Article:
Red Alert September 1

Red Alert is a nationwide event taking place on September 1, 2020 to call attention to the plight of all live event/entertainment workers who have no work, no income and seemingly nowhere to turn for help. Consider this:

  • Live events employ over 12 million people.
  • Live events contributes over $1 trillion annually to the US economy.
  • 95% of live events have been cancelled due to COVID-19.
  • 96% of companies have cut staff and/or wages.
  • 77% of people in the live events industry have lost 100% of their income, including 97% of 1099 workers.

On September 1st, 2020, #WeMakeEvents, a coalition of trade organizations, businesses, unions, and live events workers, will light up their venues, homes, and cities in red at over 1,500 locations across North America to raise public and media awareness in support of the live events.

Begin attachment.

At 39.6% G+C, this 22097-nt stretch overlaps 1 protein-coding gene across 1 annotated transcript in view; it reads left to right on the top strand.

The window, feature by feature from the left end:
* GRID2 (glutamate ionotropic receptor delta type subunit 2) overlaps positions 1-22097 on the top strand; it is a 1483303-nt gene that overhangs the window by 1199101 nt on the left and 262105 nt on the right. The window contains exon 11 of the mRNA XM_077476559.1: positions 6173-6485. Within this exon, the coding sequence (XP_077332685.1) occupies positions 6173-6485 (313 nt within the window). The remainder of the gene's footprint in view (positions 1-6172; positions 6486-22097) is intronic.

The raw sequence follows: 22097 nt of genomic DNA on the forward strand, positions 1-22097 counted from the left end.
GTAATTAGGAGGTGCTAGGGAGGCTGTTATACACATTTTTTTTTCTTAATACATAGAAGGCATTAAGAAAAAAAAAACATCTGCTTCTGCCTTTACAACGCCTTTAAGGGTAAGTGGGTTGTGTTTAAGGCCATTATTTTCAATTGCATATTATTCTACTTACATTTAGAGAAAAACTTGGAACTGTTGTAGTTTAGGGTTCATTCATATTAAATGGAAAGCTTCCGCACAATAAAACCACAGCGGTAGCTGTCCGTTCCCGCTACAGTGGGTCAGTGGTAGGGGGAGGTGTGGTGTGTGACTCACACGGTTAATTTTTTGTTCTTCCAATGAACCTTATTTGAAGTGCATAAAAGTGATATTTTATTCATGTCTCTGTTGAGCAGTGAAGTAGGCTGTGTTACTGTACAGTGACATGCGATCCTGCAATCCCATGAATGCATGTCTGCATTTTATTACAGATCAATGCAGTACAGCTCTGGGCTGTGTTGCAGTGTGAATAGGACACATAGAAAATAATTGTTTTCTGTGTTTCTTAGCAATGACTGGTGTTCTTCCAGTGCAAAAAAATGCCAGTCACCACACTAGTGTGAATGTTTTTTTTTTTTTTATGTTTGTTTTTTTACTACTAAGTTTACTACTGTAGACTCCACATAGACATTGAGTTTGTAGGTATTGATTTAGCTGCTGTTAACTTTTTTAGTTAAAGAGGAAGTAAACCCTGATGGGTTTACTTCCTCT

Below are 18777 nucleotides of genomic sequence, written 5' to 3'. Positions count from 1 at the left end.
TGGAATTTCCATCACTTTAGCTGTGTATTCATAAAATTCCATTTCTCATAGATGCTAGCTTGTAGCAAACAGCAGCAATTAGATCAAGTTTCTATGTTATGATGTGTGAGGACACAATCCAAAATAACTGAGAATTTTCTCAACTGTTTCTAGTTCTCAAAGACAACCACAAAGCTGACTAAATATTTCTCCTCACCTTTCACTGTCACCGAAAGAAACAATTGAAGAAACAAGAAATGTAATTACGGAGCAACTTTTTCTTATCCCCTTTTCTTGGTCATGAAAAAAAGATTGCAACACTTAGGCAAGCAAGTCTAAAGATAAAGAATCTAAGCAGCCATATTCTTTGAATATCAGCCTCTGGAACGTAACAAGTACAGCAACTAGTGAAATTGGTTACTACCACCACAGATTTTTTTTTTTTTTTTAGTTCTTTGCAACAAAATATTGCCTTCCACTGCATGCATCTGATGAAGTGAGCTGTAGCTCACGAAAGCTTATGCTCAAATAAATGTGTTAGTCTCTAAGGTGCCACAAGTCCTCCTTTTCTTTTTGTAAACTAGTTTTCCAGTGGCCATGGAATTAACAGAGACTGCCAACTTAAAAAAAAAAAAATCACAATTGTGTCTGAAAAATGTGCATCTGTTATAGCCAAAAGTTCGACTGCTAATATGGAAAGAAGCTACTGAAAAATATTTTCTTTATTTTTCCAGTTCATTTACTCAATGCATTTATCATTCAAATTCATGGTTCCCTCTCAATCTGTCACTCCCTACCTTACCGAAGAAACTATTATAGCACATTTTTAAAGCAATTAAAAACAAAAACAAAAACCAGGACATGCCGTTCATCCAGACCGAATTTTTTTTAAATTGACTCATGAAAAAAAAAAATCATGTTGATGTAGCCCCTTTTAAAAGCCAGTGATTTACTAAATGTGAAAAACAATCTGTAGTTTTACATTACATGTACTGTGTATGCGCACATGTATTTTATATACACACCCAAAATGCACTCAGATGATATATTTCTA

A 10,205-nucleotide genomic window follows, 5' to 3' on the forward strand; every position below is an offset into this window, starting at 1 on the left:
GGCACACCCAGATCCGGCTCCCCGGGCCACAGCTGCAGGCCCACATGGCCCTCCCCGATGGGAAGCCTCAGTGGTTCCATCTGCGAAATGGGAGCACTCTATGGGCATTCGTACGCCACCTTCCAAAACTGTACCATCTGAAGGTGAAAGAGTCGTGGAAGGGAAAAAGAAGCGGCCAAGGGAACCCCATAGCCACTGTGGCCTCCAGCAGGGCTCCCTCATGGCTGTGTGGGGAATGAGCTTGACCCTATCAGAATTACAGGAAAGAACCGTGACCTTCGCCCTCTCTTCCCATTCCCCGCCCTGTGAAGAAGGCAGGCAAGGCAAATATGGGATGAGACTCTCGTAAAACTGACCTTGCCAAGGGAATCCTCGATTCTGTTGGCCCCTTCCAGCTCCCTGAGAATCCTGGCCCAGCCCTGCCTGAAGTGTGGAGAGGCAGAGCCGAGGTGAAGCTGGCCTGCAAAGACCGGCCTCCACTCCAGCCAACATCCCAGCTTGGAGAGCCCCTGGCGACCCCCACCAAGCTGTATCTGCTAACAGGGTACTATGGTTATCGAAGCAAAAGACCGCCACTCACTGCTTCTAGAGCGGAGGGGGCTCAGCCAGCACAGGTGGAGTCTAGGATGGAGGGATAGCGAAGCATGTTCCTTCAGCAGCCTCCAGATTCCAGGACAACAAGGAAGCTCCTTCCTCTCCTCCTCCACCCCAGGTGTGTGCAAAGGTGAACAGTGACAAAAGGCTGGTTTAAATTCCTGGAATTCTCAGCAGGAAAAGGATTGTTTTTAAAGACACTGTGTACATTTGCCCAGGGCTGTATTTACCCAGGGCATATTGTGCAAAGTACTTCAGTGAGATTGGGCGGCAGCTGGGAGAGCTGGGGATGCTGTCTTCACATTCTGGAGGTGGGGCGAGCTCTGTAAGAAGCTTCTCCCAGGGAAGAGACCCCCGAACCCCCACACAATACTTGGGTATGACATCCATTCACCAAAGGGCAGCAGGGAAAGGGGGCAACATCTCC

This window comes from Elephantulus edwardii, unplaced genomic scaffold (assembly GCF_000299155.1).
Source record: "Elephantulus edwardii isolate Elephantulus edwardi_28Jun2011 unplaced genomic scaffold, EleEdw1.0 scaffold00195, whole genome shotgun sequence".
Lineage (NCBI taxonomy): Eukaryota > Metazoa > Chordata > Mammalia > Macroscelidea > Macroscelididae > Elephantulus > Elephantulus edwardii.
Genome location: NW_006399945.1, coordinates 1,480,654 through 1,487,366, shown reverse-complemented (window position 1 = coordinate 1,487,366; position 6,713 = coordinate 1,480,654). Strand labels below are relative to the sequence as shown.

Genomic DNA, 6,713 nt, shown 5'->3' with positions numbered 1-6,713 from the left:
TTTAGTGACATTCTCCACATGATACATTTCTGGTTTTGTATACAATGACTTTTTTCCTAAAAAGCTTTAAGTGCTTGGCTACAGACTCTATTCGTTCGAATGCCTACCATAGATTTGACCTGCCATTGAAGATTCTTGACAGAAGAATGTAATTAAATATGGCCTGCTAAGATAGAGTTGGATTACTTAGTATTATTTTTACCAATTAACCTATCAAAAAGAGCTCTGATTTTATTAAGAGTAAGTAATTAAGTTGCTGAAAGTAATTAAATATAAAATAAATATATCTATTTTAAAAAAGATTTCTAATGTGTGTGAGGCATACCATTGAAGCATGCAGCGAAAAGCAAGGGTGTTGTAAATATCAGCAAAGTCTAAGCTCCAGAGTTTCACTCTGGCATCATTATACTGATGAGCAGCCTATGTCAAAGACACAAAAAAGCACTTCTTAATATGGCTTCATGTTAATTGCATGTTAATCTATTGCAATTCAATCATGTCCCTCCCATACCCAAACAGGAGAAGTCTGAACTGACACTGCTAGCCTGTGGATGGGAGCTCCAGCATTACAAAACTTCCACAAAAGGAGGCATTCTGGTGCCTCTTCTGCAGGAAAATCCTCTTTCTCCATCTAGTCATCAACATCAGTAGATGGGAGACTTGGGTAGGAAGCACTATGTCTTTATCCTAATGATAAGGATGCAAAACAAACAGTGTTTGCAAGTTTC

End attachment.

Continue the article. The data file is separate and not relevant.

That’s a great idea! How can I help?

  1. Share your story about what live events mean to you, whether you’re on stage, backstage, or in the audience.
  2.  Light up your home, porch, apartment, etc. in RED on September 1 — be sure to take photos and share them on social media!

Is this for real?

Absolutely! We personally know directors, designers, production managers, stage hands, stage managers and performers who haven’t worked since March, and who have no expectation of going back to work before March of 2021 at the earliest. Yes, unemployment insurance has been extended (at least in New York), but without the extra $600 unemployment for many is only enough to cover rent – so all other expenses have to be paid with savings, for as long as savings last. How many of us have enough savings to cover 12 months of expenses? And let’s face it, with an average of one million new unemployment claims every week for over 20 weeks, almost no one is going to “Find Something New”.

All of the theatres that Studio T+L has designed over the years are dark. The venues that are in construction will sit empty when they are finished. We know that many people are hit hard by the economic impact of the corona virus, but the entire live entertainment industry closed. Please do what you can to help!

Thank You!